Finally, the arrangement of the front protection bow according to the present invention permits an aerodynamically developed motor vehicle front end which allows a reduction of the fuel consumption. In addition, the shaping of previously known front protection bows, which may be somewhat aggressive, is softened and a restrained shape of the front end is created.

Thus, a frame which is arranged completely above a bumper has been found to be particularly advantageous because the front protection bow can be integrated in a simple manner into the frontal area and develop its full protective effect.

A lower rod profile which extends approximately along the entire width and an approximately U-bow-shaped upper rod profile which is connected therewith and extends approximately to the level of the upper edge of the front end, together result in a frame which ensures the essential protective features of the front protection bow, can be manufactured and integrated into the front wall of the front end in a relatively simple manner.

If the motor vehicle front end is bounded laterally and upward by the frame which is also constructed as a framing for the headlights and the radiator grille, particularly the corner area between the frontal area and the lateral surfaces, which frames the headlights, is well protected from the effect of blows.

A basic frame, whose corner areas are arranged at two upper and two lower side members, provides a particularly good linkage of the front protection bow to the deformation zone of the motor vehicle. Consequently, the frame is particularly well suitable for distributing and transmitting forces in the event of a frontal impact.

As a result of the arrangement of one crash box respectively between the lower corner areas of the basic frame and the lower side members, the energy which in the event of an accident acts upon the frame can be advantageously reduced. Since, according to experiences, the lower side members must absorb higher forces, the energy absorption elements are at least arranged there. In a particularly advantageous embodiment, these elements are provided between all corner areas and the assigned side members.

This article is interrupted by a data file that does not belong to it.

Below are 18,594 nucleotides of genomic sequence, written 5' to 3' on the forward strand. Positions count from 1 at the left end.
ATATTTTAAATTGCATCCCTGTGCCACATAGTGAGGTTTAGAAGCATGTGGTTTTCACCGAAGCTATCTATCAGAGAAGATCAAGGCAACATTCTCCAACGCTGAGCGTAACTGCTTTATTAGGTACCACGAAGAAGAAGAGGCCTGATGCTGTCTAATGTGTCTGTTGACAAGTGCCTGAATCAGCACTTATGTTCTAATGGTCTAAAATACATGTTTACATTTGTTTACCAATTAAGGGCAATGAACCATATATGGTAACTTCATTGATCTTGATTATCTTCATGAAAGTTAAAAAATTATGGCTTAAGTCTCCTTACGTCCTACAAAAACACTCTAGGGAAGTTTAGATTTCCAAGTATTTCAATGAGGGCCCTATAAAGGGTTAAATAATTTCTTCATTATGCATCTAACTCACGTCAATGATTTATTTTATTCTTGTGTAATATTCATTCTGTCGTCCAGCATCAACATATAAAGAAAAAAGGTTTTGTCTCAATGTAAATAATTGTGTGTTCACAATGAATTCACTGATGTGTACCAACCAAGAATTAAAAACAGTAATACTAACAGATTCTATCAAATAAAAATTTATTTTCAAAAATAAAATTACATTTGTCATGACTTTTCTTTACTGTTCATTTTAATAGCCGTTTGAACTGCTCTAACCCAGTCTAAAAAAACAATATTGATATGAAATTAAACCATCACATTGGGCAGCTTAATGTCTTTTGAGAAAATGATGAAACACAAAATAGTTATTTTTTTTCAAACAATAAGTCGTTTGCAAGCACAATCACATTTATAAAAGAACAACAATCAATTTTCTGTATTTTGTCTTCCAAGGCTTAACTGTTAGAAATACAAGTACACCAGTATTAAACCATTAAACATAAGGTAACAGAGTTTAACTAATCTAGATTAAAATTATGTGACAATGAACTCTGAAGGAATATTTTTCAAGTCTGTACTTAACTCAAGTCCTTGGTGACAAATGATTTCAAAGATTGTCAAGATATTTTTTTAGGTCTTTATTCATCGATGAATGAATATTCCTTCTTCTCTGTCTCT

In an advantageous further development of the invention, the front protection bow can be moved from its lowered position, which is suitable, for example, for city driving or when driving on a turnpike, into a position displaced toward the front when increased protection is required. A front protection bow with the described advantages in the moved-in position, in the event of such a protection requirement, for example, during cross-country driving, has a still better protective effect.

Finally, it has been found to be particularly advantageous to configure the front protection bow such that, for example, in the event of a frontal impact, it can be moved into a position displaced toward the front when an approach sensing system is triggered. Thus, an extension of the deformation zone and a clearly improved accident behavior of the motor vehicle can be achieved in the event of a crash. Instead of the approach sensing system known per se, a speed-dependent or deceleration-dependent sensing system can also be used.

BRIEF DESCRIPTION OF THE DRAWINGS

Other objects, advantages and novel features of the present invention will become apparent from the following detailed description of the invention when considered in conjunction with the accompanying drawings.

FIG. 1 is a perspective front view of a motor vehicle having a front protection bow arranged in a sunk position on a motor vehicle front end according to a first embodiment of the invention;

FIG. 2 is a perspective frontal view of the entire motor vehicle having the front protection bow arranged in a sunk position on the motor vehicle front end according to another embodiment of the invention;

FIG. 3 is a schematic sectional view of the arrangement of the sunk front protection bow along line III—III in FIG. 2;

FIG. 4 is a schematic sectional view of the arrangement of the sunk front protection bow along line IV—IV in FIG. 2;

FIG. 5 is a perspective frontal view of the motor vehicle with the front protection bow according to FIG. 2 arranged in the moved-out position on the motor vehicle front end; and

FIG. 6 is a schematic sectional view of the arrangement of the moved-out front protection bow along line VI—VI in FIG. 5.

DETAILED DESCRIPTION OF THE DRAWINGS

FIG. 1 is a perspective frontal view of a motor vehicle 10 with a front end protection bow 12 arranged at the motor vehicle front end 11. The front protection bow 12 has a lower rod profile 13 which extends approximately horizontally and in the transverse direction of the vehicle and which extends along the entire width of the motor vehicle 10 into the respective corner area between a forward front wall 15 and the forward end of side walls 16, 17. Furthermore, the front protection bow 12 comprises a U-bow-shaped upper rod profile 18 which is connected with the lower rod profile and which, starting from the lower rod profile 13, extends between two headlights 19 arranged laterally in the front wall 15 to approximately the level of an upper edge 21 of the front end formed in this area by an engine hood.